Worship Services





Bulletin cover

May 3, 2020


We are a group of believers who simply try to follow the Bible as a guide for all we do. Everything done in our worship service is something for which we have a Bible basis. You are welcome to participate as much or as little as you wish. We will sing hymns together and we will observe the Lord's Supper or Communion together. We will also have an opportunity to give to the work of God in this area. This collection is for the members here, and if you are visiting you should not feel any pressure to give. Our lesson time will be divided into two groups. The young children can go to our classroom area in the basement where they will be taught the Bible at a level they can understand, while the adults stay in the auditorium for a lesson at their level. We do try to serve the community, and if you have some needs that we can provide, mention it to one of the members. Thank you for worshipping with us.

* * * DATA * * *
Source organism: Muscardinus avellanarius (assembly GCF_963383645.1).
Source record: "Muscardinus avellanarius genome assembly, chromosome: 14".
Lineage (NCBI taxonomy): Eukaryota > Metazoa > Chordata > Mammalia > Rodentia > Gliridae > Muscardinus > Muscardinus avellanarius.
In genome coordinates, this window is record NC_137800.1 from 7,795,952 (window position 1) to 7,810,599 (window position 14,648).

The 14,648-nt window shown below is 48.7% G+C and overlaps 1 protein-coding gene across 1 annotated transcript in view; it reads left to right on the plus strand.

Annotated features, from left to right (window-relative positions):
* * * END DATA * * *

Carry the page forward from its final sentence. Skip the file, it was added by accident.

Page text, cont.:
DUE to the COVID-19 pandemic
and government mandates we
will not have worship services or
Bible classes until further notice.

There may not be any recordings.


FUN FAIR CANCELED: We regret to have to cancel our Family Fun Fair scheduled originally for July 11. If you are wondering why we do this so far in advance, it is because we have to reserve things like the Bubble House in advance. The thought of having 25 kids bouncing around in a 25 x 25-foot enclosure would horrify the health officials even if social distancing were relaxed. Our insurance company and we do not want to risk a child getting the virus because of us. We will put it on the schedule for next summer.

MAY 26 FOOD BANK STILL ON: We are not sure how it will be run, but we will be doing the Food Give-Away with the truck here on Tuesday, May 26. We will have more information later, but please keep it on your calendar. Spreading it out, wearing masks, etc., will undoubtedly be in order; people need food help more than ever, so save that date. If you have any questions, contact Richard or Tina Hoyt.